Magh Krushna Shashthi, Kaliyug Varsha 5113
Rise of Islamism is the worry for whole world !
New Delhi : On May 27, 2009, a suicide attack on the ISI headquarters in Lahore had a relatively unknown bomber, Ali Jaleel, a Maldivian terrorist, who had joined al-Qaida some time earlier.
It sent a chill through the Indian establishment, and India's fears of rising Islamism in the Maldives increased in 2010, when it was revealed that nine Maldivian terrorists had been arrested in Pakistan's South Waziristan agency, where they were training with Al-Qaida and Taliban elements. Mohamed Nasheed, the deposed Maldives president, too, had gone on record in a TV interview to caution India that radicalized Maldivian youths were being indoctrinated and trained by Pakistan-based terror groups.
In fact, some of the demonstrations before Mohamed Nasheed was overthrown were against the monuments donated by Saarc countries during the November summit, dubbing them "Un-Islamic". In the chaos of the past week, radicals plundered through Maldives national museum, destroying rare ancient Buddhist statues.
The threat of Islamist extremism in India's periphery has been growing, particularly in the past few years and more discernibly since 2008. For India, trying to restore peace and stability in Maldives, the events of the past week cannot be seen in the perspective of a mere internal political crisis.
The new Maldivian President, Mohamed Waheed, on Sunday inducted seven new faces into his cabinet, including the first woman attorney-general Azima Shakoor. Most of the new faces belong to different parties, but all of them have a history of having been close to former president Maumoon Abdul Gayoom. Gayoom, who many said was orchestrating the political crisis, is also expected to return to Maldives soon. Waheed has also appointed a couple of Islamist-leaning members, notably home minister Jaleel Ahmed.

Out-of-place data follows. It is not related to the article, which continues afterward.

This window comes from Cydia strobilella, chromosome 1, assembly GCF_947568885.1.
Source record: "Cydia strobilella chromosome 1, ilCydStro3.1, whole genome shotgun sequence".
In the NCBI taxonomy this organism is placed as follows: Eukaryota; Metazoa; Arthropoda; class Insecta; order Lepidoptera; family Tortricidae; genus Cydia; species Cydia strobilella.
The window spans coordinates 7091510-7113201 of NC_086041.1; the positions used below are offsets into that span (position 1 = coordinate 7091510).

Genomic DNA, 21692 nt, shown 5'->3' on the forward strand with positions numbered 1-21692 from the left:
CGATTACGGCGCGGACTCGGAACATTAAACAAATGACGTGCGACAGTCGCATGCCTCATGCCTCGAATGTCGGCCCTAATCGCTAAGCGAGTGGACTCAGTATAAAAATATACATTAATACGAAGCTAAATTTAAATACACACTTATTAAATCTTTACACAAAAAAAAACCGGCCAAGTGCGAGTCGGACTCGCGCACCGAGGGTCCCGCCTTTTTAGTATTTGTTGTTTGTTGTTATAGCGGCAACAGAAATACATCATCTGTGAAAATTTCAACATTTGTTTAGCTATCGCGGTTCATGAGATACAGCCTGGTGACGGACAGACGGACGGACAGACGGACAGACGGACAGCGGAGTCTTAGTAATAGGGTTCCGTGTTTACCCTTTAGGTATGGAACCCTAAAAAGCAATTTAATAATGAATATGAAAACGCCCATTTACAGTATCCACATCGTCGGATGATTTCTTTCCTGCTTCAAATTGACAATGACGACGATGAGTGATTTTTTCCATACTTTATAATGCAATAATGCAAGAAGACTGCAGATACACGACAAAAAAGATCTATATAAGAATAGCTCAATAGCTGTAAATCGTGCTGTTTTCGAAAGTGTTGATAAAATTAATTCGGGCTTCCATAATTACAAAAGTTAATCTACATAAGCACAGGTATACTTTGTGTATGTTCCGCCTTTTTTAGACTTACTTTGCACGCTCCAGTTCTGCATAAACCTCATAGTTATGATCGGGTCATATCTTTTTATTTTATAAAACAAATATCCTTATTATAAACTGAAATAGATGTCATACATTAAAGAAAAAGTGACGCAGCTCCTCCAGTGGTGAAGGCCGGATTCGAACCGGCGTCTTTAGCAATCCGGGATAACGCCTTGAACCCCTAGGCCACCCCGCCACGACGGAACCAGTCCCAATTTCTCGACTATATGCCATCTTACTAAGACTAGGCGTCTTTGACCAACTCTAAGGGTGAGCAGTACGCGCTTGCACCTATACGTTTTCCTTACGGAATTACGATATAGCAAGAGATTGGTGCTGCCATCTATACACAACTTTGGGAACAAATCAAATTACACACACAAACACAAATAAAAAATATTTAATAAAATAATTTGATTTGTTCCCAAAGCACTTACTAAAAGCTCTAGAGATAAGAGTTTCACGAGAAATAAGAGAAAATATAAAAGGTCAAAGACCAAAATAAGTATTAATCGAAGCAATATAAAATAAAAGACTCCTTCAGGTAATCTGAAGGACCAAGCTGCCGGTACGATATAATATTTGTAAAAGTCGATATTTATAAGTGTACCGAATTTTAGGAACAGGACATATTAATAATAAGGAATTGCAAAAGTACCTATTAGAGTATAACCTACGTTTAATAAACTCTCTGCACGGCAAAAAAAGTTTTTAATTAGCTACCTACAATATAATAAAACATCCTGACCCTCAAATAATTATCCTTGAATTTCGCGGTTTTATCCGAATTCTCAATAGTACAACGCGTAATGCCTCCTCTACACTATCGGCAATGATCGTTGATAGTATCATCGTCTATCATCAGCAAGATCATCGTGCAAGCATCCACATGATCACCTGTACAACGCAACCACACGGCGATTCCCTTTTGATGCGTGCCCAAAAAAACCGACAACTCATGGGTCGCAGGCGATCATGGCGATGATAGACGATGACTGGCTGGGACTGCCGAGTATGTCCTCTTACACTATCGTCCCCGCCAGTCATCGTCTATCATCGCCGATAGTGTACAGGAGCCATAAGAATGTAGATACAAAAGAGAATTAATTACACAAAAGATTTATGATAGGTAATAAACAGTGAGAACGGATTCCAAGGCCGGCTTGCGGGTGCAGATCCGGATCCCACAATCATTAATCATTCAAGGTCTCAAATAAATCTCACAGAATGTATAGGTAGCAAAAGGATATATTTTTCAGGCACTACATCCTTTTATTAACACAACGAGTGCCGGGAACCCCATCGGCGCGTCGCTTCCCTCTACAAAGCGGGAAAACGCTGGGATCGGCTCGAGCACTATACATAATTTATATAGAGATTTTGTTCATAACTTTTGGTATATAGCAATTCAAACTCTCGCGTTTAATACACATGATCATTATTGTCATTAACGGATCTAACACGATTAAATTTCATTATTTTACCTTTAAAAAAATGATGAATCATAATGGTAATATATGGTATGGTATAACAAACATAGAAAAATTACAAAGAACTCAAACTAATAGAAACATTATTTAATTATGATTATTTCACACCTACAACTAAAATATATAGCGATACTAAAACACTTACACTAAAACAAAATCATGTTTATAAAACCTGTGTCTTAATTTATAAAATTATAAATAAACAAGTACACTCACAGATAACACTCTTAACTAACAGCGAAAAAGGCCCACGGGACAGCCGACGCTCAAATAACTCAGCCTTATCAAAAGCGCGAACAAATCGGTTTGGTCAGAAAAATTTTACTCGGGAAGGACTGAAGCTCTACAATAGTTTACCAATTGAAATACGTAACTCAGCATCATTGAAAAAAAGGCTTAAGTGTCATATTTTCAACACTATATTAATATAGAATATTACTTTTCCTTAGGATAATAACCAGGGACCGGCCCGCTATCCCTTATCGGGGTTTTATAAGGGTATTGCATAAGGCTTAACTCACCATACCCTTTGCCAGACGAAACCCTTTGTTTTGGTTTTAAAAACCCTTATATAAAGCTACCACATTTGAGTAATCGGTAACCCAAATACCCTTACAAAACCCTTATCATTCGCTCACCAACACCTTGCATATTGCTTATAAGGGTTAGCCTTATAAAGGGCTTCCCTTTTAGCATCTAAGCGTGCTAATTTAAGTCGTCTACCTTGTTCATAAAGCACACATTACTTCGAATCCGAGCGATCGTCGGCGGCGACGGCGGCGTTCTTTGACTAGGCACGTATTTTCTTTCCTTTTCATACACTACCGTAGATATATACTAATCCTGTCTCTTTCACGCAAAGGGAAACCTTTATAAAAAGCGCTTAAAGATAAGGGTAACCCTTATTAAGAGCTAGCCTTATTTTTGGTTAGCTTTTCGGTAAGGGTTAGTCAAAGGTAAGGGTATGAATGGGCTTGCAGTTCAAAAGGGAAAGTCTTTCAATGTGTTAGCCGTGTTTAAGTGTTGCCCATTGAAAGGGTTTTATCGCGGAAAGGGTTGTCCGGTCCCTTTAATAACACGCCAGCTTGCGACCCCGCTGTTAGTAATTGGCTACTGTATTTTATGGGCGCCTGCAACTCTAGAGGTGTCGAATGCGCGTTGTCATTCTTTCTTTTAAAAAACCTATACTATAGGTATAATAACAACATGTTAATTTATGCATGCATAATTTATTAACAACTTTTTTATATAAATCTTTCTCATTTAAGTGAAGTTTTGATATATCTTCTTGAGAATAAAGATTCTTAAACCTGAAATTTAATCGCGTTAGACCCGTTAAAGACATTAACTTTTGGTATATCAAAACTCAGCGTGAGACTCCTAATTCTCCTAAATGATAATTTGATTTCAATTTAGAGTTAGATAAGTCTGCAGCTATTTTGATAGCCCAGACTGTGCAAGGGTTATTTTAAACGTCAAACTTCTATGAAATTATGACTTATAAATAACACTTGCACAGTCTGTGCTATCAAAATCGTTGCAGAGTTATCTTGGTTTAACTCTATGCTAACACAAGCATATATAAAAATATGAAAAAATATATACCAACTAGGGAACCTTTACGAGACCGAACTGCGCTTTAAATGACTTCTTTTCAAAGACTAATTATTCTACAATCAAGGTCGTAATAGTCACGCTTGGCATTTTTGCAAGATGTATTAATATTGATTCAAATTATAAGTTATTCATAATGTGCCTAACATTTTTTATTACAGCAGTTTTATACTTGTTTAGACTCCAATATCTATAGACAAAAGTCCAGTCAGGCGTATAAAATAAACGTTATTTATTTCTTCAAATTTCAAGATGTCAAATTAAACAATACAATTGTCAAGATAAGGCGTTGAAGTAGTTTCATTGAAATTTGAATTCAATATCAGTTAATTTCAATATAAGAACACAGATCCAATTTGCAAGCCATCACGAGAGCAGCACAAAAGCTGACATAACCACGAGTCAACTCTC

For the time being, India is urging a peaceful transition and restoration of stability before elections. This seems to be echoed by both the Waheed government as well as the US. But Nasheed has been pushing for snap elections and promises to keep the streets alive with his demonstrations.
While India is fighting shy of appearing to intervene openly in Maldives, there is a debate on whether to let the Maldivians take the next steps themselves, or be "helped" by India. Proponents of a more hands-on Indian policy in Maldives argue that the current "vacuum" could only help the Islamists consolidate their position.
The growth of Islamic radicalism in Maldives can be traced to the beginning of the last decade. Like in Bangladesh, Pakistani jihadi groups like Lashkar-e-Taiba have been making inroads to indoctrinate young men in a conservative Sunni society, that has been bogged down with slow growth, political authoritarianism (until 2008, certainly) and mushrooming madrassas with Arab funds.
None of this is good news for India. Intelligence circles believe this is part of Pakistan's strategic outreach, to penetrate Islamic jihadism in India's periphery, which could be a constraining factor on India's own development.
In an analysis, the US-based Jamestown Foundation wrote, "The infiltration of Pakistani militants in the Maldives goes back to the post-tsunami period. The Pakistan-based Idara Khidmat-e-Khalq (IKK), a charitable front of the Jamaat-ud-Dawa (JuD), reached the Maldives in the wake of the December 2004 Indian Ocean tsunami under the guise of providing humanitarian services... According to intelligence sources, the IKK spearheaded LeT's activities in the Maldives, which focused on drawing youths into its fold. The IKK reported spending $282,000 in the Maldives, although the Maldivian government says the organization was never registered as a charitable group providing post-tsunami relief."
Most of the Islamic ideology in Maldives is Ahle-Hadith, which is also the school followed by LeT. But Salafist ideologies are now also evident. Nasheed tried to make a deal with them and even had the Adhaalat Party, the Islamist party, as part of his coalition. In his interview with TOI, the new president Mohamed Waheed said, "Our view is the best way of dealing with Islamist ideology is to engage with them and work with them. That, we believe is the right and democratic way to go about it."
Maldives is particularly crucial because its geographical position situates it right in the middle of major sea routes in the Indian Ocean. But equally, a radicalized section of the tiny population of Maldives could make it so much easier for the ISI-Lashkar combine to use them as a staging ground for terror attacks against India.
Source : TOI